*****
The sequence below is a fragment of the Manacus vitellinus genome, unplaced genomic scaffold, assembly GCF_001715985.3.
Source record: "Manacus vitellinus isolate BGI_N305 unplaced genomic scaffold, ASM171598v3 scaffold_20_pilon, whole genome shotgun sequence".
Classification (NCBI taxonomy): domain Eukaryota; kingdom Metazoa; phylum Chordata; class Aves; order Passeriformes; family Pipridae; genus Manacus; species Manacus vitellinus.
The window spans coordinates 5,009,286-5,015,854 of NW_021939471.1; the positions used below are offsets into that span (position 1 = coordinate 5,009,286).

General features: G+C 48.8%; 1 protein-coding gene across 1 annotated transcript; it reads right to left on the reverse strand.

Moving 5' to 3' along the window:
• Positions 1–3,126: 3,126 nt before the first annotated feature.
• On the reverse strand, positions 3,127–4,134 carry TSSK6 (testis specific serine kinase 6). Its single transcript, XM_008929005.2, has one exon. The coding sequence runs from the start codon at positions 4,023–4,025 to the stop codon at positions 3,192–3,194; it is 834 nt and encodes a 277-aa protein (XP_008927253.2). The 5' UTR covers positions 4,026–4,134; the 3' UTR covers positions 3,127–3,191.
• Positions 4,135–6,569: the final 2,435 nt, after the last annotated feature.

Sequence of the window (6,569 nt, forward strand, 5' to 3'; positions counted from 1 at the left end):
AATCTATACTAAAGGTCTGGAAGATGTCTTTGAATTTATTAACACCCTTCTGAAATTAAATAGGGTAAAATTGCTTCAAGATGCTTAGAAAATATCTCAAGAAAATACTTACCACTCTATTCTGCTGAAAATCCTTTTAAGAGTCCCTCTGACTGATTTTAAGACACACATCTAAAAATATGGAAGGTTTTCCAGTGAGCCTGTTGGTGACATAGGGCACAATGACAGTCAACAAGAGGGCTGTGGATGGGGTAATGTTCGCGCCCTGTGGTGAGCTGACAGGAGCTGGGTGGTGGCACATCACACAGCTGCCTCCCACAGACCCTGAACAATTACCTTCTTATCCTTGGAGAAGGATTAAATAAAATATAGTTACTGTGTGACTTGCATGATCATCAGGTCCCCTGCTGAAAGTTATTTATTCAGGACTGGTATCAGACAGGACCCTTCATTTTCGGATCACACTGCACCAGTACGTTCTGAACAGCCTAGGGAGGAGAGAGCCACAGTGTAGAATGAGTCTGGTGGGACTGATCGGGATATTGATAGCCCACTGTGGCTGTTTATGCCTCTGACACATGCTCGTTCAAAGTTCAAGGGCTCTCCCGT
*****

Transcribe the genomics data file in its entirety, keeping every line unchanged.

The sequence below is a fragment of the Manacus vitellinus genome, unplaced genomic scaffold, assembly GCF_001715985.3.
Source record: "Manacus vitellinus isolate BGI_N305 unplaced genomic scaffold, ASM171598v3 scaffold_20_pilon, whole genome shotgun sequence".
Classification (NCBI taxonomy): domain Eukaryota; kingdom Metazoa; phylum Chordata; class Aves; order Passeriformes; family Pipridae; genus Manacus; species Manacus vitellinus.
The window spans coordinates 5,009,286-5,015,854 of NW_021939471.1; the positions used below are offsets into that span (position 1 = coordinate 5,009,286).

General features: G+C 48.8%; 1 protein-coding gene across 1 annotated transcript; it reads right to left on the reverse strand.

Moving 5' to 3' along the window:
• Positions 1–3,126: 3,126 nt before the first annotated feature.
• On the reverse strand, positions 3,127–4,134 carry TSSK6 (testis specific serine kinase 6). Its single transcript, XM_008929005.2, has one exon. The coding sequence runs from the start codon at positions 4,023–4,025 to the stop codon at positions 3,192–3,194; it is 834 nt and encodes a 277-aa protein (XP_008927253.2). The 5' UTR covers positions 4,026–4,134; the 3' UTR covers positions 3,127–3,191.
• Positions 4,135–6,569: the final 2,435 nt, after the last annotated feature.

Sequence of the window (6,569 nt, forward strand, 5' to 3'; positions counted from 1 at the left end):
AATCTATACTAAAGGTCTGGAAGATGTCTTTGAATTTATTAACACCCTTCTGAAATTAAATAGGGTAAAATTGCTTCAAGATGCTTAGAAAATATCTCAAGAAAATACTTACCACTCTATTCTGCTGAAAATCCTTTTAAGAGTCCCTCTGACTGATTTTAAGACACACATCTAAAAATATGGAAGGTTTTCCAGTGAGCCTGTTGGTGACATAGGGCACAATGACAGTCAACAAGAGGGCTGTGGATGGGGTAATGTTCGCGCCCTGTGGTGAGCTGACAGGAGCTGGGTGGTGGCACATCACACAGCTGCCTCCCACAGACCCTGAACAATTACCTTCTTATCCTTGGAGAAGGATTAAATAAAATATAGTTACTGTGTGACTTGCATGATCATCAGGTCCCCTGCTGAAAGTTATTTATTCAGGACTGGTATCAGACAGGACCCTTCATTTTCGGATCACACTGCACCAGTACGTTCTGAACAGCCTAGGGAGGAGAGAGCCACAGTGTAGAATGAGTCTGGTGGGACTGATCGGGATATTGATAGCCCACTGTGGCTGTTTATGCCTCTGACACATGCTCGTTCAAAGTTCAAGGGCTCTCCCGT